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To filibuster or not to filibuster? That is the question that Senate Democrats may have to ask themselves about the nomination of Judge Samuel Alito.
Leaving aside the filibuster question, there is little doubt that Alito will have a tougher time than John Roberts but that his troubles will owe more to the political situation in the Senate than to his own qualifications.
Judge Alito is the anti-Harriet Miers. Where she had little experience in matters of public law, he has experience in spades: 15 years on the 3rd U.S. Circuit Court, arguing cases before the Supreme Court in the solicitor general’s office, a stint as a U.S. attorney and an Ivy League pedigree.
Alito is conservative, but not an ideologue or a movement conservative. He has not spent his years making speeches, railing against liberal jurisprudence or peppering his opinions with vitriol, ad hominem attacks and inflammatory rhetoric. His temperament is judicial, and his demeanor humane.
Qualification and temperament aside, Alito will be controversial for several reasons. Unlike Roberts, he is slated to fill the seat of a swing vote on the court and his confirmation will move the court to the right. Many Democrats who voted for Roberts will feel pressure to vote against a second Bush nominee. It is much easier to tell interest groups and voters at home that Roberts was a special case and that they voted at least once to prevent a more conservative Supreme Court.
Advocacy groups on both sides have geared up for this fight for years. The Roberts nomination was a muted version of the conflict, and the Miers nomination confused matters by generating opposition from conservatives. The groups will see the Alito nomination as the battle royal that they were hoping for, and they will spend their considerable war chests on public campaigns for and against Alito. Finally, Alito’s judicial experience is a double-edged sword–on the one hand proof of competency, and on the other hand a paper trail that will be picked over during the hearings.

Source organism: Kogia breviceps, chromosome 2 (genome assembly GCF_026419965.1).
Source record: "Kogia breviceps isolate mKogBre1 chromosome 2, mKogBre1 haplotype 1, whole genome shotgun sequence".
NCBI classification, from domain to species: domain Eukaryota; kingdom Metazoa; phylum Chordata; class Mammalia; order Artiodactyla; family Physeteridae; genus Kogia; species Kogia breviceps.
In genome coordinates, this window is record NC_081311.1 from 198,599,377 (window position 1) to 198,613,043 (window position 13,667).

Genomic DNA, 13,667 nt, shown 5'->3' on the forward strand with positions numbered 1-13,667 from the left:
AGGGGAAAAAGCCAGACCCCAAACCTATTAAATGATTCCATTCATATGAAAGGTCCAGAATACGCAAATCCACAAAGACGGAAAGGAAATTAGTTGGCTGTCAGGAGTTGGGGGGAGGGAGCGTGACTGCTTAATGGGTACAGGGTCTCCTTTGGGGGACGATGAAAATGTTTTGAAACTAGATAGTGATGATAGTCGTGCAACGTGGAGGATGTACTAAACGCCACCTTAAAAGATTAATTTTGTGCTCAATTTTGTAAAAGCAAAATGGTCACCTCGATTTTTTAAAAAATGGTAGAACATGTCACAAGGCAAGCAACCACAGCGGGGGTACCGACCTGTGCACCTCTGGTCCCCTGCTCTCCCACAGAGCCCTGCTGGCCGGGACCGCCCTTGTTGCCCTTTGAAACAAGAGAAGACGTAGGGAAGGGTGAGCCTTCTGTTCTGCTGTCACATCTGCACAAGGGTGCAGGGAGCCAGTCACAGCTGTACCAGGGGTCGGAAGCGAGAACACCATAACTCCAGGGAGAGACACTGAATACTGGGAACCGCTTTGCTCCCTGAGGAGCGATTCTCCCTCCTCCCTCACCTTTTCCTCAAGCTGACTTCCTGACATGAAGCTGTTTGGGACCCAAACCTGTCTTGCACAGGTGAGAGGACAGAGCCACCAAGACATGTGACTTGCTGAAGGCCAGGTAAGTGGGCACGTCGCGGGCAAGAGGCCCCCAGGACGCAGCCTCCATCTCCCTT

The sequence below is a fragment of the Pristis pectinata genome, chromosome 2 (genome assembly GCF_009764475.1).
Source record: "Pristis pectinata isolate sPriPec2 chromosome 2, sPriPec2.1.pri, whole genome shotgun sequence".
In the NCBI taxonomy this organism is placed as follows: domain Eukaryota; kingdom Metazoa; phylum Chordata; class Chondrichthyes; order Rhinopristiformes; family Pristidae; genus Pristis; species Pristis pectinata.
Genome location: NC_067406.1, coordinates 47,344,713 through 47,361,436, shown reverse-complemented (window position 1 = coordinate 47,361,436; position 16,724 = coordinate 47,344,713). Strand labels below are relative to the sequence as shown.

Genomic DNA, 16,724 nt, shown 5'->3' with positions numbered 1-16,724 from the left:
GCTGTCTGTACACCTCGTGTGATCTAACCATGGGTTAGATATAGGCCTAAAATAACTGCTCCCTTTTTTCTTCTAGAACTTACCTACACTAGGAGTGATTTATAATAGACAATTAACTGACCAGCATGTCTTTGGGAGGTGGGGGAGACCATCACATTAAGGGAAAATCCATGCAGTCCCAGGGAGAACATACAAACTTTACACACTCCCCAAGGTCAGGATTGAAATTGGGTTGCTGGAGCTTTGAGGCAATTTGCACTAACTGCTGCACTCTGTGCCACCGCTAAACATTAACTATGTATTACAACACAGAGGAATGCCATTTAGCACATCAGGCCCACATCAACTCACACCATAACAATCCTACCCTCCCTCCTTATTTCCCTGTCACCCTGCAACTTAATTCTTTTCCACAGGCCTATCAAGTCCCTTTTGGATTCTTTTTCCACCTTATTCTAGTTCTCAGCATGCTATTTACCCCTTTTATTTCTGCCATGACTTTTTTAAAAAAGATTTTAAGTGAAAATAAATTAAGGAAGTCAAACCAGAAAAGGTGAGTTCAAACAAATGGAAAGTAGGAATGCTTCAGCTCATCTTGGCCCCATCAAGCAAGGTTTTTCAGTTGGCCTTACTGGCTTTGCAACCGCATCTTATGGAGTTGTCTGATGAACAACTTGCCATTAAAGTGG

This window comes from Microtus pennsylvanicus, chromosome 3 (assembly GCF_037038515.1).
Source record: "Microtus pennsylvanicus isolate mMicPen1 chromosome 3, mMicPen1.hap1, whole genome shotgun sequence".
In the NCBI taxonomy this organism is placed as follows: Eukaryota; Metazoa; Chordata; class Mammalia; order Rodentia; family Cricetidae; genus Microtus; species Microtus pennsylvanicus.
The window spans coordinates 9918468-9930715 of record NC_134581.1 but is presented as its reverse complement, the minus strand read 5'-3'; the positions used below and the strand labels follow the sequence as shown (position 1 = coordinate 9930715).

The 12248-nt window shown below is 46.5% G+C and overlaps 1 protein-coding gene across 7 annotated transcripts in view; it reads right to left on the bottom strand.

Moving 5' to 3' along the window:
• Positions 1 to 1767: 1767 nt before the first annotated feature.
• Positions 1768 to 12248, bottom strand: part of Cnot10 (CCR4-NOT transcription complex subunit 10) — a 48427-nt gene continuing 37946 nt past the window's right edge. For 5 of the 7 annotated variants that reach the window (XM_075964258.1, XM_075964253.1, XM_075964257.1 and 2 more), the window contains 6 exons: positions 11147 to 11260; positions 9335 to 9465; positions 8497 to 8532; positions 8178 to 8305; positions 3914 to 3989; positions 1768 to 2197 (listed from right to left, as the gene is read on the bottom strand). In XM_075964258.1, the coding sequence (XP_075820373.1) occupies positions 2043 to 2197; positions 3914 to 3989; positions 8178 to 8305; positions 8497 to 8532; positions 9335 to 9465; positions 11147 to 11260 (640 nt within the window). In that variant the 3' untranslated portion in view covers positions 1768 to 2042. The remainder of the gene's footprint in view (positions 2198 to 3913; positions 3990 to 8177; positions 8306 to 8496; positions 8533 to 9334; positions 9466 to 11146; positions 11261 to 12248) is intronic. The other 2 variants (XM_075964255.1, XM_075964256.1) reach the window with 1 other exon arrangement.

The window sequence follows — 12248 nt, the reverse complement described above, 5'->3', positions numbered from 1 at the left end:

At the end of the hearings, Senate Democrats may find that they are able to assemble 41 votes against Alito (22 Democrats voted against Roberts). With the possible exception of Sen. Lincoln Chafee of Rhode Island and perhaps Sens. Olympia Snowe and Susan Collins of Maine, Republicans will be unified in their support. A straight up-or-down vote will put Alito on the court.
The two key questions will be: Will Democrats have the stomach for a filibuster fight? And can they win? The answers: maybe and no.
There will clearly be strong voices in the party who argue for the filibuster strategy, but it is a tough call as to whether they will cross the filibuster Rubicon. One factor they will consider is the prospect for successfully upholding the filibuster, which is small.
The filibuster deal made this summer was based on the mutual trust of the 14 senators who were party to it. Republicans agreed not to vote for the nuclear/constitutional option to abolish the filibuster for judicial nominations, and Democrats agreed not to use the filibuster except in “extraordinary circumstances.” Key Republican Sens. Lindsey Graham of South Carolina and Mike DeWine of Ohio have already indicated that they do not believe that ideological opposition to a Supreme Court nominee is “extraordinary.” They and other Republicans will vote to abolish the filibuster if it comes to that.
Whatever the twists and turns of the confirmation process, Judge Alito, the qualified and conservative Supreme Court nominee, will likely be caught up in a battle that is about issues much larger than his own fitness to serve on the court.
John C. Fortier is a research fellow at AEI.
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